These numbers haven’t completely escaped city officials. Hearing complaints from city employees about having to clean up needles – which is completely understandable – the Department of Parks and Recreation has been discussing whether to install sharps containers in a handful of parks.

It would be a pilot program, said Operations Manager Shannon Brown, and would require a conversation with people who live near the parks that would be affected.

I say forget the pilot program and just install the containers. There is clearly a need.

And while city officials are at it, they also should reopen and extend the hours of at least a few of the many city-run public restrooms that were closed during the recession. There’s clearly a need, judging from the human waste found in people’s yards and along the American River Parkway.

Yet the city has resisted reopening restrooms in midtown and downtown 24 hours a day out of the very real concern that they will become magnets for crime and drug use by homeless people. No one wants to fish needles from the toilet, just like no one wants to pull needles from the bushes.

Done right, though, Sacramento could renovate a handful of restrooms, particularly those in parks, and add sharps containers, as many other cities in the opioid-infested Midwest and East Coast, have done. The key would be to use the Pit Stop program as a model.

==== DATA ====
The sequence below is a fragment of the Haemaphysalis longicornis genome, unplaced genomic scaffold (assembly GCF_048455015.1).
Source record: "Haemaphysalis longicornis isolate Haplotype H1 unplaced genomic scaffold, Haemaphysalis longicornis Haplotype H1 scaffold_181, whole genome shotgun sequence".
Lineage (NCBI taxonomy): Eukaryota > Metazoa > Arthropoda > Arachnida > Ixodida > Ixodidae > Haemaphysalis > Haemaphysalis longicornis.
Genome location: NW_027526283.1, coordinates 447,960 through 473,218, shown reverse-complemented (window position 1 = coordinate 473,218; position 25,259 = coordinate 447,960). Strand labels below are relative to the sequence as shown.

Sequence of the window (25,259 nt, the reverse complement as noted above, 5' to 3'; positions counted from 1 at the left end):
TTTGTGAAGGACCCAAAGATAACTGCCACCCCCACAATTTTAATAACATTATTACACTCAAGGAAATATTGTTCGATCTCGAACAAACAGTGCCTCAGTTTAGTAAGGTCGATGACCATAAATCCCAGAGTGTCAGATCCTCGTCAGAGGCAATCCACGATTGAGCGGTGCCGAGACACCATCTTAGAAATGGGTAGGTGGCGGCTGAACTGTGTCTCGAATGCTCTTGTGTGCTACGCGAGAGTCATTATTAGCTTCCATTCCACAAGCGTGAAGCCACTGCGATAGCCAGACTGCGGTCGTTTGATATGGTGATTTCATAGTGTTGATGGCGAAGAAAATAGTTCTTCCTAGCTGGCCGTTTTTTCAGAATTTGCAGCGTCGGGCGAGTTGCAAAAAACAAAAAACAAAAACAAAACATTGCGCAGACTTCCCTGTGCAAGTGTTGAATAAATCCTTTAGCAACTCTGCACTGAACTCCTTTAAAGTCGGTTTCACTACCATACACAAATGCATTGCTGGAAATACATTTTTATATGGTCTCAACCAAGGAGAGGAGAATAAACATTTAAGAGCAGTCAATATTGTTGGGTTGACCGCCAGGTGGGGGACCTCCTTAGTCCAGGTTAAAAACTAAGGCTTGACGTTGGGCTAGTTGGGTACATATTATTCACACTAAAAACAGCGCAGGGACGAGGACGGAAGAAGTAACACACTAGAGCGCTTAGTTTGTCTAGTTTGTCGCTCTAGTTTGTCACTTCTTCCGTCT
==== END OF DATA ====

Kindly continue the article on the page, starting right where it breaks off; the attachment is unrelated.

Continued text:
Although Pit Stop has been running only since June near Loaves & Fishes, the response from neighboring businesses has been good. The restroom is basically a trailer and attendants stand guard to make sure people don’t destroy the restrooms or use drugs inside.

It’s a pilot program, however, and the City Council will have to decide whether to allot more money to extend it or expand it to other restrooms. It’s a no-brainer.

Sacramento has a chance to make the city cleaner and safer for everyone. Can you imagine what will happen the first time a child steps on a used needle?

“I’d rather them put needles in one place that’s not my yard,” Swarthout said, “because I’m sure they’re going to do (drugs) anyway.”

What’s happening at McClatchy and other parks in the city is a public health disaster waiting to happen. Sacramento, we can do better.

Erika D. Smith: 916-321-1185, @Erika_D_Smith